The interior hasn’t changed much either…

OK, but guess what? It didn’t need to. From the outset, the TLX has always excelled at providing comfortable environs in which to spend time while performing the task of driving. Ergonomically, it’s spot on and the build quality is seriously good. The seats are firm but all day comfortable, and our tester’s hides were a lipstick-red hue that really popped and livened up the proceedings nicely. All passengers have ample room to get comfortable, and Acura has done a commendable job of keeping everyone isolated from wind and road noise. That and its robustly solid structure lend a feeling of luxury and serenity. We also enjoyed reveling in the minutiae offered by the TLX’s cabin, including the steering wheel that feels great in the hands, the artfully designed and equally functional dead pedal and the way the switches and buttons move with millimetric precision.

What might go wrong?

First, we’d recommend a rethink of the transmission. With nine gears to choose from, that might be too many- often we’d catch it hesitating or just plain being in the wrong gear. More serious is the way it seems to stifle the excellent V6 engine- oh, to dream of a manual gearbox option for this car. Next on our hit list is the infotainment system. Let’s get this out of the way: it is a massive leap forward over its predecessor, and it’ also easier to use. Despite these improvements, there is still much work to be done, starting with the resolution- even though its brand new, it already looks dated to the eyes and even the most budget smartphone trumps it in this area.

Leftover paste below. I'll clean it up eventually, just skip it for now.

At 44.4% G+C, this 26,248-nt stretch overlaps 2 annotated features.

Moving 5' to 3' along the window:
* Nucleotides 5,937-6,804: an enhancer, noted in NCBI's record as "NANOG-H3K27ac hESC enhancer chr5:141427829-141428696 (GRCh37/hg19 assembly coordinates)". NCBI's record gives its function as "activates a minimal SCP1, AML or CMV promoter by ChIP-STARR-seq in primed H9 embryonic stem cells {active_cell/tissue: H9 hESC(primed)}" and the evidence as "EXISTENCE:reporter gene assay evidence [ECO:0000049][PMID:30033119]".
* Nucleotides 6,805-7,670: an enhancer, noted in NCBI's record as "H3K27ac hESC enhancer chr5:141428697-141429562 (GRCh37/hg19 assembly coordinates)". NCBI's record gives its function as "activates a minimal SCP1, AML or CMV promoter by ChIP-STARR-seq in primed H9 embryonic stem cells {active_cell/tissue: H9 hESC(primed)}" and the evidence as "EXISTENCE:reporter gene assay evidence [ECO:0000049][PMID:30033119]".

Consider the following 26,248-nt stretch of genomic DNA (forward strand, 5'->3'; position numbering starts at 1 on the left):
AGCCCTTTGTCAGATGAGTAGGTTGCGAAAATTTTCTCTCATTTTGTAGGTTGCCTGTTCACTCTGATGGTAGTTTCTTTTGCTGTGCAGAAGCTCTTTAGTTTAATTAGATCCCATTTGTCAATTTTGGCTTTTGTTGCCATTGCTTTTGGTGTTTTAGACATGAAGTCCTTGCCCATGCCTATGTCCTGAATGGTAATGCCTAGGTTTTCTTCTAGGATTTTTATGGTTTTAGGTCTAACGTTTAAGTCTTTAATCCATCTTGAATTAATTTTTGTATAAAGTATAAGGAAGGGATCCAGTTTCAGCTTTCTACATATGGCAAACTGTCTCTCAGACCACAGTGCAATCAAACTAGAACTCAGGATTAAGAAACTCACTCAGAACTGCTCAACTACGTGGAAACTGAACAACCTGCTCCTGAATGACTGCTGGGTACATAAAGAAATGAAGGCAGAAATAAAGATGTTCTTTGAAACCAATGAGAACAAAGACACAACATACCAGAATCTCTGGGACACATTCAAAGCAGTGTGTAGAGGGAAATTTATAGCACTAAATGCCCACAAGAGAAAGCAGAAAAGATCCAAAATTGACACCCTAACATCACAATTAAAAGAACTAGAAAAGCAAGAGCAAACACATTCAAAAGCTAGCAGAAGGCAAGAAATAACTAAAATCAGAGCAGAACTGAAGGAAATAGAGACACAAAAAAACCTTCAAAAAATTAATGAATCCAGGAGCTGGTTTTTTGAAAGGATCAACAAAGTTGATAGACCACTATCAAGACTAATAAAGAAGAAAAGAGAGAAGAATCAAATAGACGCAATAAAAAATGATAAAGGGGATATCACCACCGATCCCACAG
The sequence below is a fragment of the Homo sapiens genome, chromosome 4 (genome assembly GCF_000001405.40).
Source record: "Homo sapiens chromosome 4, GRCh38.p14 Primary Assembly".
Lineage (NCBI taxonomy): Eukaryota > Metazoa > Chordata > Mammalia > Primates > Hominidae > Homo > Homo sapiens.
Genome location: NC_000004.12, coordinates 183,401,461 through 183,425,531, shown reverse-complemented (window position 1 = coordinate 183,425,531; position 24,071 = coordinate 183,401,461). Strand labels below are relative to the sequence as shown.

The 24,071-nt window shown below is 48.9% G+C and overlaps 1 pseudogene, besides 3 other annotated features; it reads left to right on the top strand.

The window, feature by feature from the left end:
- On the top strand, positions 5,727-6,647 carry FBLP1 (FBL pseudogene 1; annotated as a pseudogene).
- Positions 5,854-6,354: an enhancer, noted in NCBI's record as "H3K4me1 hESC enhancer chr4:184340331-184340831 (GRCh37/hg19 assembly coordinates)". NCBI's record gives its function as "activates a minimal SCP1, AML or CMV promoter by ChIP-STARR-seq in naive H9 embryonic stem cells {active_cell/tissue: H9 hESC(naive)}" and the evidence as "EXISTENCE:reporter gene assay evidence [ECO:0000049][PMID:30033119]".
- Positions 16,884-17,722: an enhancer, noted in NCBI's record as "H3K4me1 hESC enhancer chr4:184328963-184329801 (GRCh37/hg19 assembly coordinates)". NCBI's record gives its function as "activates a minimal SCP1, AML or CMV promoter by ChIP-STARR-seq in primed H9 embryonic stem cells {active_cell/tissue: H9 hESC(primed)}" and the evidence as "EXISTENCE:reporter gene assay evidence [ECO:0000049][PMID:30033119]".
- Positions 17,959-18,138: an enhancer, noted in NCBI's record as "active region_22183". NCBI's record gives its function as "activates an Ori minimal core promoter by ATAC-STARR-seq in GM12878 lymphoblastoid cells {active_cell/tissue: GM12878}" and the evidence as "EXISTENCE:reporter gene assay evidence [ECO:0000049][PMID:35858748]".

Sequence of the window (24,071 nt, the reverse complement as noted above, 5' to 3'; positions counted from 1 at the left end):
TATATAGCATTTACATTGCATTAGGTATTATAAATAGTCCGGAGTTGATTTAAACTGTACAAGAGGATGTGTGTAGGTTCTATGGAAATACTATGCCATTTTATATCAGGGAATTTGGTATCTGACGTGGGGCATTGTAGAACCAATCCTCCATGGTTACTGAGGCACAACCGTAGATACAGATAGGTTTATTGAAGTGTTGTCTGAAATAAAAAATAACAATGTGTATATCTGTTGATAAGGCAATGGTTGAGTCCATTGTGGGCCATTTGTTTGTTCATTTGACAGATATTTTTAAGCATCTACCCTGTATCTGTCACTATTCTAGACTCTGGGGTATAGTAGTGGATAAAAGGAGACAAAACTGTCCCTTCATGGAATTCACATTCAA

Should I buy a TLX?

Those that covet exclusivity or choosing to go against the grain will note that you just don’t see TLX’s plying the roads to the same frequency as you might a BMW 3 series, Infiniti Q50 or Audi A4. It is an often-overlooked choice in the segment, and as we’ve seen, it is a solid competitor with its comprehensive list of standard kit, its standard suite of AcuraWatch safety technologies and its excellent naturally aspirated V6 and all wheel drive. If you were to equip some of the competitors in the segment to similar levels, it would cost much more, even factoring in the added expense of the A-Spec package. If you don’t mind your sports sedan having a little less edge (and there are many of you out there, and that’s OK) you should look at the TLX. Plus, with Acura’s reputation of building durable, reliable cars, you should have many years of enjoyable and trouble-free motoring.


2018 Acura TLX SH-AWD V6 A-Spec — Specifications

  • Price as tested: $53,207
  • Body Type: 4-door, 5-passenger sedan
  • Powertrain Layout: Front engine/all-wheel drive
  • Engine:  3.5-litre V6, DOHC, 24 valves
  • Horsepower: 290 @ 6,200 rpm
  • Torque (lb-ft.): 267 @ 4,500 rpm
  • Transmission: 9-speed automatic
  • Curb weight: 1,729 kg (3,812 lbs.)
  • Observed Fuel Economy: 13.1L/100km (18 mpg)